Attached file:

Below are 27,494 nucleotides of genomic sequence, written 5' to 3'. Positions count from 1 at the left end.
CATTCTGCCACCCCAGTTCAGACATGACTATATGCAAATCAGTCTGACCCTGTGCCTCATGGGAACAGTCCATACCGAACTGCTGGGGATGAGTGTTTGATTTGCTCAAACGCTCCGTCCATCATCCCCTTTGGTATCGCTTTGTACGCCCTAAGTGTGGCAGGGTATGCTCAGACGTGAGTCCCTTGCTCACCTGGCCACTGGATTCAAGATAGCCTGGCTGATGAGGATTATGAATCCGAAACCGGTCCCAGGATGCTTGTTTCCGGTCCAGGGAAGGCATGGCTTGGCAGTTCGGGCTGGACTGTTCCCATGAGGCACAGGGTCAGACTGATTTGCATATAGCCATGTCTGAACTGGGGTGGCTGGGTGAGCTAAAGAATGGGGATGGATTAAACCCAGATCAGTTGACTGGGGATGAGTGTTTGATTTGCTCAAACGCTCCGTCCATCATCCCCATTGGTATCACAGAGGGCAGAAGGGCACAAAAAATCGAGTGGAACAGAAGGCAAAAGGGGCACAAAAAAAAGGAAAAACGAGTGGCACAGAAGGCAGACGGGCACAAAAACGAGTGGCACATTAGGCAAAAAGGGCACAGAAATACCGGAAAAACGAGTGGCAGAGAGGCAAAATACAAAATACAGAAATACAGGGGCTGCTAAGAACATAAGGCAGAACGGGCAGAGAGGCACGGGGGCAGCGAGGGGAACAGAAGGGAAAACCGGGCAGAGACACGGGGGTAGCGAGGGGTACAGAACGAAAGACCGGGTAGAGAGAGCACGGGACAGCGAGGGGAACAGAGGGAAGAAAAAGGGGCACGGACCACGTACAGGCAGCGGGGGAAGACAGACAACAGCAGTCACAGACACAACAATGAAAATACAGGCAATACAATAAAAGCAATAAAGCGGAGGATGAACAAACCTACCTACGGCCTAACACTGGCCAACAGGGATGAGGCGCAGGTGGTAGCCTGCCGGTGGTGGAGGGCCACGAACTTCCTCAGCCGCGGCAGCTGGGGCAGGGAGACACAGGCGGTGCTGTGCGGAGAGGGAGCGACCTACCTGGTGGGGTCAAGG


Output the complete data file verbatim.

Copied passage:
Below are 27,494 nucleotides of genomic sequence, written 5' to 3'. Positions count from 1 at the left end.
CATTCTGCCACCCCAGTTCAGACATGACTATATGCAAATCAGTCTGACCCTGTGCCTCATGGGAACAGTCCATACCGAACTGCTGGGGATGAGTGTTTGATTTGCTCAAACGCTCCGTCCATCATCCCCTTTGGTATCGCTTTGTACGCCCTAAGTGTGGCAGGGTATGCTCAGACGTGAGTCCCTTGCTCACCTGGCCACTGGATTCAAGATAGCCTGGCTGATGAGGATTATGAATCCGAAACCGGTCCCAGGATGCTTGTTTCCGGTCCAGGGAAGGCATGGCTTGGCAGTTCGGGCTGGACTGTTCCCATGAGGCACAGGGTCAGACTGATTTGCATATAGCCATGTCTGAACTGGGGTGGCTGGGTGAGCTAAAGAATGGGGATGGATTAAACCCAGATCAGTTGACTGGGGATGAGTGTTTGATTTGCTCAAACGCTCCGTCCATCATCCCCATTGGTATCACAGAGGGCAGAAGGGCACAAAAAATCGAGTGGAACAGAAGGCAAAAGGGGCACAAAAAAAAGGAAAAACGAGTGGCACAGAAGGCAGACGGGCACAAAAACGAGTGGCACATTAGGCAAAAAGGGCACAGAAATACCGGAAAAACGAGTGGCAGAGAGGCAAAATACAAAATACAGAAATACAGGGGCTGCTAAGAACATAAGGCAGAACGGGCAGAGAGGCACGGGGGCAGCGAGGGGAACAGAAGGGAAAACCGGGCAGAGACACGGGGGTAGCGAGGGGTACAGAACGAAAGACCGGGTAGAGAGAGCACGGGACAGCGAGGGGAACAGAGGGAAGAAAAAGGGGCACGGACCACGTACAGGCAGCGGGGGAAGACAGACAACAGCAGTCACAGACACAACAATGAAAATACAGGCAATACAATAAAAGCAATAAAGCGGAGGATGAACAAACCTACCTACGGCCTAACACTGGCCAACAGGGATGAGGCGCAGGTGGTAGCCTGCCGGTGGTGGAGGGCCACGAACTTCCTCAGCCGCGGCAGCTGGGGCAGGGAGACACAGGCGGTGCTGTGCGGAGAGGGAGCGACCTACCTGGTGGGGTCAAGG